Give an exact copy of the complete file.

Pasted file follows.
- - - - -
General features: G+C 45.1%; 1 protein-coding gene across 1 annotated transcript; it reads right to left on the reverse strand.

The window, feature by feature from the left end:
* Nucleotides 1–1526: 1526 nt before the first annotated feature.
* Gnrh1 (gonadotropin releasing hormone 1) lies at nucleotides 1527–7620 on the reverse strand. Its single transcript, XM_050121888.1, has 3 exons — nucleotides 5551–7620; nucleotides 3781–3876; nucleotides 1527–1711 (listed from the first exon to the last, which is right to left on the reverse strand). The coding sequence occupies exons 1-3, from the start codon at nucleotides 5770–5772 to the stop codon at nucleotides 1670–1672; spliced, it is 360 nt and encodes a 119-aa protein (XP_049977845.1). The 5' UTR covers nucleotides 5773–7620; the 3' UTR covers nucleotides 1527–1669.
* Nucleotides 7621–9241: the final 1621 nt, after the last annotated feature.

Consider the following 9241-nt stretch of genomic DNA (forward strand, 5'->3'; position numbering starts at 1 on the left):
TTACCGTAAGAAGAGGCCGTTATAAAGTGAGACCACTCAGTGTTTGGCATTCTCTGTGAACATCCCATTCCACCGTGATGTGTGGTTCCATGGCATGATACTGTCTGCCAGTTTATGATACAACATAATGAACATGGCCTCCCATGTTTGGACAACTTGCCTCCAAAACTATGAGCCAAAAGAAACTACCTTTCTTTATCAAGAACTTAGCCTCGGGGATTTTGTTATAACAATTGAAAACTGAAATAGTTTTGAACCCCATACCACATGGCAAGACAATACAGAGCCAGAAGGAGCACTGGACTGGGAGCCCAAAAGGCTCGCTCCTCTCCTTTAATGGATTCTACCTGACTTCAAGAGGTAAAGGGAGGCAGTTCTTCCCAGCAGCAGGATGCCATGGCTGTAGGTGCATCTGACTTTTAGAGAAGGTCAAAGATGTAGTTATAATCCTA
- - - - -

General features: G+C 45.1%; 1 protein-coding gene across 1 annotated transcript; it reads right to left on the reverse strand.

The window, feature by feature from the left end:
* Nucleotides 1–1526: 1526 nt before the first annotated feature.
* Gnrh1 (gonadotropin releasing hormone 1) lies at nucleotides 1527–7620 on the reverse strand. Its single transcript, XM_050121888.1, has 3 exons — nucleotides 5551–7620; nucleotides 3781–3876; nucleotides 1527–1711 (listed from the first exon to the last, which is right to left on the reverse strand). The coding sequence occupies exons 1-3, from the start codon at nucleotides 5770–5772 to the stop codon at nucleotides 1670–1672; spliced, it is 360 nt and encodes a 119-aa protein (XP_049977845.1). The 5' UTR covers nucleotides 5773–7620; the 3' UTR covers nucleotides 1527–1669.
* Nucleotides 7621–9241: the final 1621 nt, after the last annotated feature.

Consider the following 9241-nt stretch of genomic DNA (forward strand, 5'->3'; position numbering starts at 1 on the left):
TTACCGTAAGAAGAGGCCGTTATAAAGTGAGACCACTCAGTGTTTGGCATTCTCTGTGAACATCCCATTCCACCGTGATGTGTGGTTCCATGGCATGATACTGTCTGCCAGTTTATGATACAACATAATGAACATGGCCTCCCATGTTTGGACAACTTGCCTCCAAAACTATGAGCCAAAAGAAACTACCTTTCTTTATCAAGAACTTAGCCTCGGGGATTTTGTTATAACAATTGAAAACTGAAATAGTTTTGAACCCCATACCACATGGCAAGACAATACAGAGCCAGAAGGAGCACTGGACTGGGAGCCCAAAAGGCTCGCTCCTCTCCTTTAATGGATTCTACCTGACTTCAAGAGGTAAAGGGAGGCAGTTCTTCCCAGCAGCAGGATGCCATGGCTGTAGGTGCATCTGACTTTTAGAGAAGGTCAAAGATGTAGTTATAATCCTA